Seek is a collection of Denis Johnson's nonfiction work--some reportage, some personal memoir stuff, some travel essays. All of it, intense. This was not the kind of thing I would have picked up on my own. Ever. And the intensity of language and war imagery in some of the essays was difficult. But Johnson's writing is so good, there was a lot to glean from it as a writer. He uses different narrative perspectives in his essays, which I found fascinating, and even in intense political and war situations, such as in the opening essay, "A Civil War in Hell", he manages to maintain a neutral tone. Other times he refers to himself in the third person, as a character in the narrative, or not at all.

Seek isn't the kind of book I'm going to recommend to anyone for a little light reading in book club, but it's an amazing collection of great writing. Johnson finds people at the fringes of society, all of them looking for meaning and hoping to belong to something. He mixes together the weird and the spiritual and the violent and the edgy. There are lots of serious moments, here, but there is some levity too.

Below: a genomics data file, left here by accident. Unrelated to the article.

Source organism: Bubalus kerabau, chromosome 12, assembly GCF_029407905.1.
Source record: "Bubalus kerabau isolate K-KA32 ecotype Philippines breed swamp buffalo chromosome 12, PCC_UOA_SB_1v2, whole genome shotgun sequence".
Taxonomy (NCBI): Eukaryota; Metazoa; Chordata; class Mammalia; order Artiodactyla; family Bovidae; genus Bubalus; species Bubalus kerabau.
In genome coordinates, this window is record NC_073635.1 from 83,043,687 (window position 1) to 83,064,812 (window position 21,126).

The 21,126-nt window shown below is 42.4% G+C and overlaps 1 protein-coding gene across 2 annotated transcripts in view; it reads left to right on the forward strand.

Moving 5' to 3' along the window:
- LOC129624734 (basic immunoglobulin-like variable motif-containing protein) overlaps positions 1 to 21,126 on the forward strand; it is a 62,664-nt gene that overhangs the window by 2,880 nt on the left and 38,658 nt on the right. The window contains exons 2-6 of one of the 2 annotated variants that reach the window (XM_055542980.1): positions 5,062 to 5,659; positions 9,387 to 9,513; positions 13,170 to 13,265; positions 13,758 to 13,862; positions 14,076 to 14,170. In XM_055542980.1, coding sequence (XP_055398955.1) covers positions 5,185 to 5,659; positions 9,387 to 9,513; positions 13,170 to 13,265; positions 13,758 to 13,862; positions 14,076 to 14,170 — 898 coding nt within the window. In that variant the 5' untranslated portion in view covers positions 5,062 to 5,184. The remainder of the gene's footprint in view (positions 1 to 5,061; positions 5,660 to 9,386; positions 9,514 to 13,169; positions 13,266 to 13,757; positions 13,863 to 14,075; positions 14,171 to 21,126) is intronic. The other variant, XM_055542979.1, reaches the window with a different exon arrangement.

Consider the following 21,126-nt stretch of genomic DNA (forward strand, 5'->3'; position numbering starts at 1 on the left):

My recommendation: Read if you don't mind intensity. Read if you love nonfiction. Read if you can handle it.


Tenth of December by George Saunders

Ah, George Saunders. I'm kind of mad for everyone I know who reads words for never recommending George Saunders to me. How did I get to be 33 and not read George Saunders yet? I don't know the answer, but I'm working on making it right.